Construction on Bull Shoals Dam began in 1947, and the dam was dedicated by President Harry S. Truman in 1952.  It is one of the largest concrete dams, and was 5th in the world in size, at the time of its completion. 
 These power line towers are evidence of the electricity generated by giant turbines within the dam.  Tours are available inside the dam, and can be scheduled by calling the BSWR Gaston Visitor Center.  When I was a youngster, I camped for a week at this site just above the dam, with about 100 others, as part of the Noark Girl Scout Camp.
 The cruise will take you by other familiar landmarks, such as the area shown in this photo, sometimes called "Battleship Bluffs".  If you have ever been in a big military boat harbor, you can see how these shapes can be imagined to be a row of battleships--- side by side, at their moorings, ready and waiting to go to battle, to fight for us against our enemies and give us victory.  I am using this image as a mnemonic device to help me with one of my First Place 4 Health ( ) memory verses that says, "For the LORD your God is the one who goes with you to fight for you against your enemies to give you victory."  Deuteronomy 20:4
 This photo shows you are seldom the only boat out on the lake.  However, since the size of the lake varies from 45,000 to 70,000 acres, depending on the power pool, there is plenty of room to spread out.
 I was glad Master Naturalist Pat Birmes pointed out this "sun dog" in the sky, as we were cruising.  A sun dog (scientific name PARHELION, meaning "beside the sun") is a small halo or rainbow near the horizon, just off the parhelic circle.  It is an atmospheric phenomenon that creates bright spots of light in the sky.  They are best seen when the sun is low.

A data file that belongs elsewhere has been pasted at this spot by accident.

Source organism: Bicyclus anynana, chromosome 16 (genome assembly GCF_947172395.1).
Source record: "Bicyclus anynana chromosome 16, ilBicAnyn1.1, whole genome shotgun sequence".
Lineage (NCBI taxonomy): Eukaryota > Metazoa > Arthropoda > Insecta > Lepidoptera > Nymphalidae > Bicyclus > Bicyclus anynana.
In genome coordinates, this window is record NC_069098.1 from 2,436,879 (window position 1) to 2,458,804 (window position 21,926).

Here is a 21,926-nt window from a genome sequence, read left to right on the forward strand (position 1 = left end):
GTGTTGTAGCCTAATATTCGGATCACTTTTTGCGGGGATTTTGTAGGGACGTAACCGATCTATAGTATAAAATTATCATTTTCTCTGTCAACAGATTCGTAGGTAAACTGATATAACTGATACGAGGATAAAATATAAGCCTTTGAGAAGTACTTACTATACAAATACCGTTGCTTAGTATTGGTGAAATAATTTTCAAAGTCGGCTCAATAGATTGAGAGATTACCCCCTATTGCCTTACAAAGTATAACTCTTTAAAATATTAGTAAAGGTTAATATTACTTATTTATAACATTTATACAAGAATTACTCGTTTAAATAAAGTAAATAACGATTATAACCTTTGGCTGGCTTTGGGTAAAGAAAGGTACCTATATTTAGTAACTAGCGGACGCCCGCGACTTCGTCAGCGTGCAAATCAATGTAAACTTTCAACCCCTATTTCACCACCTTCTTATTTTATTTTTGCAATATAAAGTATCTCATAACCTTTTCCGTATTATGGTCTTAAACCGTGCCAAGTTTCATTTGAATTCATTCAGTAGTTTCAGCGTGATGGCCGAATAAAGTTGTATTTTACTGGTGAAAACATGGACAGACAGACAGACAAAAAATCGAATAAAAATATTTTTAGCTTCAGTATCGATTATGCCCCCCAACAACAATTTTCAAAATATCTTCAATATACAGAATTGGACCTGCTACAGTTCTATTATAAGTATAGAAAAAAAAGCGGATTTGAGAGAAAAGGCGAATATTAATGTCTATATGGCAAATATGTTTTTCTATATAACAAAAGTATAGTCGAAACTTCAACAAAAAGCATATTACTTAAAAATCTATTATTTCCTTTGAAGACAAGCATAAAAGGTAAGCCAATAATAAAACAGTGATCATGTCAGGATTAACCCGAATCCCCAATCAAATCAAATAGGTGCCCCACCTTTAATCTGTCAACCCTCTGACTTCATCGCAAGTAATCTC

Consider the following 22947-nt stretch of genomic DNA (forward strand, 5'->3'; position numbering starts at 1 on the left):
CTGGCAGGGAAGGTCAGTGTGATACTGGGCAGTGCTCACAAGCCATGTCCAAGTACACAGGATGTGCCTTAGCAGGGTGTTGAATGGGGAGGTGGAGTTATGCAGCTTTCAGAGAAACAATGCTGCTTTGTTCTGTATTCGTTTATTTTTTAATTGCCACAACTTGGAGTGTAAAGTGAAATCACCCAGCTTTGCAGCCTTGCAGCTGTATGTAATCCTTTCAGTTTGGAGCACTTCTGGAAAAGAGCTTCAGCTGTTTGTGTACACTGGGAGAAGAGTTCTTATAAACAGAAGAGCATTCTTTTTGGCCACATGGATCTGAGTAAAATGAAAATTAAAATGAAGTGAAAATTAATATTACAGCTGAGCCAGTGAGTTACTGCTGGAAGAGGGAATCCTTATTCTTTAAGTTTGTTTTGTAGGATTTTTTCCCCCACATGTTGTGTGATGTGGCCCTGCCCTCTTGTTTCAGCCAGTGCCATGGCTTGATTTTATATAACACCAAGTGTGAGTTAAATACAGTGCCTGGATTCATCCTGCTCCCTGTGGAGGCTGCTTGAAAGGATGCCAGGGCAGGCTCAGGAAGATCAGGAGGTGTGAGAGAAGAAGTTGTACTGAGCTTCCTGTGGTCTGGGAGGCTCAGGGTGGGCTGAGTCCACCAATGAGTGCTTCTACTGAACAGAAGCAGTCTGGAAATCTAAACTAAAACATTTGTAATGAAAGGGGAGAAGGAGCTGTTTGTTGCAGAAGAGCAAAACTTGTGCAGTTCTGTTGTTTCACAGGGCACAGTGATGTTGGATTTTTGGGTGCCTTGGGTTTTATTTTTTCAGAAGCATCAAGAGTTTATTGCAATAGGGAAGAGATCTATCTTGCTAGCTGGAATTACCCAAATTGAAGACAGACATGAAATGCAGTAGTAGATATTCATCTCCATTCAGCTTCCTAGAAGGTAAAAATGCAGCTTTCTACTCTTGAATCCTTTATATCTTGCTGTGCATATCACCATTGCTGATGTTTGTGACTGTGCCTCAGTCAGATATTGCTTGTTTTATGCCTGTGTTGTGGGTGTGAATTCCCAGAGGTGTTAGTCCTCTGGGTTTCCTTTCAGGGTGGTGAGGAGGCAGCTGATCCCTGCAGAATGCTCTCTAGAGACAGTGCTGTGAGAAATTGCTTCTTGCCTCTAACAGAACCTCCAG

This photo shows that our cruise boat has a roof, as well as clear vinyl curtains that can be lowered during inclement weather.  The boat is 30 feet long and 10 feet wide, and powered by a 200 horsepower Mercury outboard motor.
 Captain Chuck navigated our cruise to the perfect spot to see the sun sink into the horizon.  It is worth noting that there are several other Arkansas State Parks that also offer lake cruises.  You can see the listing by searching their website at  .
 When the sun was disappearing, the captain turned the boat motor off, so that guests could take photos and enjoy the moment. 
 The BSWR State Park cruises originate and terminate at the Bull Shoals Lake Boat Dock.  If you take the evening cruise, you have the added benefit of getting to see the colored streams of light reflecting across the water, as you return to the dock after sunset.
 Hopefully, seeing these photographs has made you want to take advantage of this wonderful service offered by your BSWR State Park!  If you have ever owned/maintained a motorboat (and noticed the price of gas lately!), you will know that the fee of $9/adult and $5/child is a bargain! (Note: No fee if your child is under six years old.) You can phone the park at 870-445-3629 and reserve your spot on the cruise with your credit card, or go by the Gaston Visitor Center in person and pay in advance.  Cruising beautiful Bull Shoals Lake will give you "Miles of Smiles"!  Tricia